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Excerpt from The Diary of Alexander Brodie of Brodie: And of His Son, James Brodie of Brodie, Consisting of Extracts From the Existing Manuscripts, and a Republication of the Volume, Printed at Edinburgh in the Year 1740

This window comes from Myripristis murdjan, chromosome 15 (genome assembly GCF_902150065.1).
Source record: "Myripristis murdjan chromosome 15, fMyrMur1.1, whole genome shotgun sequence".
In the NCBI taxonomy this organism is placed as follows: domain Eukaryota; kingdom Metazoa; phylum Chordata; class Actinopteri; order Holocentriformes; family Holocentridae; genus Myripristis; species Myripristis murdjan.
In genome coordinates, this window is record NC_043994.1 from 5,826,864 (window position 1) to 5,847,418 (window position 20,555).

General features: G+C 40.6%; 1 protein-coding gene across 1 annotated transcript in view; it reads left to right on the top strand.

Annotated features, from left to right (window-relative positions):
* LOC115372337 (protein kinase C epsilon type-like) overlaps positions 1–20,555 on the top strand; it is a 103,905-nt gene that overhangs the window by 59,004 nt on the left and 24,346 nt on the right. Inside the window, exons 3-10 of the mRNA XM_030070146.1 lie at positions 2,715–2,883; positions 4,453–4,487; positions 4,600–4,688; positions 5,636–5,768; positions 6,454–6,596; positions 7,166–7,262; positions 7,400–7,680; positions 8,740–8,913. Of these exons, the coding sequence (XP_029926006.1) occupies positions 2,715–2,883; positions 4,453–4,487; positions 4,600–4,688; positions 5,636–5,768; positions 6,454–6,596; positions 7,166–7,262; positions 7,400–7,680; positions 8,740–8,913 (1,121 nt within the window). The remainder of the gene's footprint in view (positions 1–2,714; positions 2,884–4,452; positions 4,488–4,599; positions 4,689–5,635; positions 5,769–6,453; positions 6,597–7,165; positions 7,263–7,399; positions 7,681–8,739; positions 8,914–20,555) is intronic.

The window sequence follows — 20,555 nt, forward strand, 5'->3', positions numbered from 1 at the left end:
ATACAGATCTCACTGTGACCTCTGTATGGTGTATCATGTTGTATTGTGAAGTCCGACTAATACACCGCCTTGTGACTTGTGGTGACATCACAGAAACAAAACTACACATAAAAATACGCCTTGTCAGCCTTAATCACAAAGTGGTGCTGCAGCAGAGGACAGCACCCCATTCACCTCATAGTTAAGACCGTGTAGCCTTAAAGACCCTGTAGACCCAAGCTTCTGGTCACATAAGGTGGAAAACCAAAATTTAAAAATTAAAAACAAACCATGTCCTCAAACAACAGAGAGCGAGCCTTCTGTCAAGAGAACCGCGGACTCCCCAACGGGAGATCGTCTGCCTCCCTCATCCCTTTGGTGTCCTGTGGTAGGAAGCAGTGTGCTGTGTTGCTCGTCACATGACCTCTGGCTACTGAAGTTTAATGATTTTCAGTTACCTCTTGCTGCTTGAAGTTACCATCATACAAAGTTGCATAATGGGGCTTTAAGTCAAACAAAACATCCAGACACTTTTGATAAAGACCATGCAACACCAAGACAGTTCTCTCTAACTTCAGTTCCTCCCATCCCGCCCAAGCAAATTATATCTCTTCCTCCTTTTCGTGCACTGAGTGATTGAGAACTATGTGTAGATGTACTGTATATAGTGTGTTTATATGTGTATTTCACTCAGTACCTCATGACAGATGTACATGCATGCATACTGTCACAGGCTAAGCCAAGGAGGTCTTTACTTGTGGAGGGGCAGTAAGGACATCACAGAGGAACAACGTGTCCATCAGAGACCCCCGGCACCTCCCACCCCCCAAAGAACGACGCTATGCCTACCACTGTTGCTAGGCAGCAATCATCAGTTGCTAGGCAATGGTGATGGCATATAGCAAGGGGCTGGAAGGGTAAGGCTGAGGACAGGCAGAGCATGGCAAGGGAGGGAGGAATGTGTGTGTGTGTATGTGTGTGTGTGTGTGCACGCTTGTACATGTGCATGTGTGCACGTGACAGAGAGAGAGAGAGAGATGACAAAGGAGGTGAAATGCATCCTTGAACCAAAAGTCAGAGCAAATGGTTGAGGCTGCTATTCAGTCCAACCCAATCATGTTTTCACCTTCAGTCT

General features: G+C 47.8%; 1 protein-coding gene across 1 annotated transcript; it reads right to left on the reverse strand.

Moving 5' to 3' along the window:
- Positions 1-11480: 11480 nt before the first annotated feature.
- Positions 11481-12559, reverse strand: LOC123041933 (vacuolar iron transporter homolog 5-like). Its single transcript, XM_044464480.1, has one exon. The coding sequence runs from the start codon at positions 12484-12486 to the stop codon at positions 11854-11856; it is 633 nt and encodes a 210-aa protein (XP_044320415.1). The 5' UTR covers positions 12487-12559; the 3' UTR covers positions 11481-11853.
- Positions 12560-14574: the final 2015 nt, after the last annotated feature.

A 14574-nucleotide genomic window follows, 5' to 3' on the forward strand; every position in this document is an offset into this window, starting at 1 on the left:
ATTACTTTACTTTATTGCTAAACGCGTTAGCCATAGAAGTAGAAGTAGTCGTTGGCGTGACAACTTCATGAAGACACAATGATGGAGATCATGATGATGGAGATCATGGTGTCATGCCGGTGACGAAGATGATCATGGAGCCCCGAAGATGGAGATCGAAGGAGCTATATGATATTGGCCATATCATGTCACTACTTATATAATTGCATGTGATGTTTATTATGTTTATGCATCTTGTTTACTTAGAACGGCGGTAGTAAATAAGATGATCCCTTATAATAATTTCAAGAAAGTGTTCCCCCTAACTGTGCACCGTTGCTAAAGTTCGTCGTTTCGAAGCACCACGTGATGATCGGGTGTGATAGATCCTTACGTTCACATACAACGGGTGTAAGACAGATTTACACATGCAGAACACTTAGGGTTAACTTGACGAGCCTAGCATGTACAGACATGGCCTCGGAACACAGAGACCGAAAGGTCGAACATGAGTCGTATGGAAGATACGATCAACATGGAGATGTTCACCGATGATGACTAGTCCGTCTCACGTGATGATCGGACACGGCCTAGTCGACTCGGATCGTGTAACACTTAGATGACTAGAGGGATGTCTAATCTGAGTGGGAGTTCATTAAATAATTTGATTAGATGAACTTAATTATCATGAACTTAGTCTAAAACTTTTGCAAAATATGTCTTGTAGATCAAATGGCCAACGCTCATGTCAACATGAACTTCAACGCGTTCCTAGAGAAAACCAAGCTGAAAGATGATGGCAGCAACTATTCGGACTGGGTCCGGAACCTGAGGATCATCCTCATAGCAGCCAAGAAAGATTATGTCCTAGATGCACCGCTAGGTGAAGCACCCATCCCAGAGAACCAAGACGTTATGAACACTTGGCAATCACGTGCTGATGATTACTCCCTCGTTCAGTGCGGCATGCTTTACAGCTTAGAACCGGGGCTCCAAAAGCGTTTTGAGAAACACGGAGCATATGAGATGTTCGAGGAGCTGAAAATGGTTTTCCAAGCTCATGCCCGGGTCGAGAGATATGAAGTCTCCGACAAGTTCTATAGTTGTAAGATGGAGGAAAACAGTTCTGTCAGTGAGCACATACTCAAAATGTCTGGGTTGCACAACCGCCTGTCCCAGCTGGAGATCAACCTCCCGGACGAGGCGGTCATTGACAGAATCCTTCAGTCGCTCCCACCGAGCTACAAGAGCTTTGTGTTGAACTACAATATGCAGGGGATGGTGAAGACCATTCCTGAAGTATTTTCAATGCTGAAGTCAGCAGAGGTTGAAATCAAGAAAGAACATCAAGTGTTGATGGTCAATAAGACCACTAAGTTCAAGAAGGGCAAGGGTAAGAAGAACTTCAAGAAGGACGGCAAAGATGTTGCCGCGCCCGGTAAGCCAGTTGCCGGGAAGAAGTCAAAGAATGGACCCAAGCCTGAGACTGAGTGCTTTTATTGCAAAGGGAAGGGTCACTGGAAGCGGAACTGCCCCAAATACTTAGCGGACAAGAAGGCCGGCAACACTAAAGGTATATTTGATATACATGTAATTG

Here it is proper to repeat, to prevent any feeling of disappointment, that the following Diary has no claim to be regarded as Historical: it properly belongs to the class of Religious Meditations, or in other words, of Spiritual Experiences; the notices of local events, and the daily occurrences in private life, being subsidiary. At that time there prevailed in all classes of the community a degree of religious fervour and a deep sense of the import ance of spiritual things, which led to the practice of recording from day to day, for personal benefit, pious exercises and reﬂections. Many of these Diaries still exist, and several of them have been printed. But the Laird of Brodie's Diary commends itself to notice, not as that of a private individual, but from his own position and his connexion with public affairs at a remark able period in the history of Scotland, and from having intermingled passing allusions, not only to occurrences in his own family and neighbourhood, but also to the stirring events of his time, as well as incidental uoticesmf the public men with whom he associated. It is, no doubt, disappointing and unsatisfactory while he alludes to circumstances and events now of general interest, that instead of furnishing the details, he should so constantly break off with pious reﬂections, and his purpose of making them the subject of prayer to God. But we must not forget what has already been remarked, that while such entries reveal as it were the inner man, they were never meant for the public eye.
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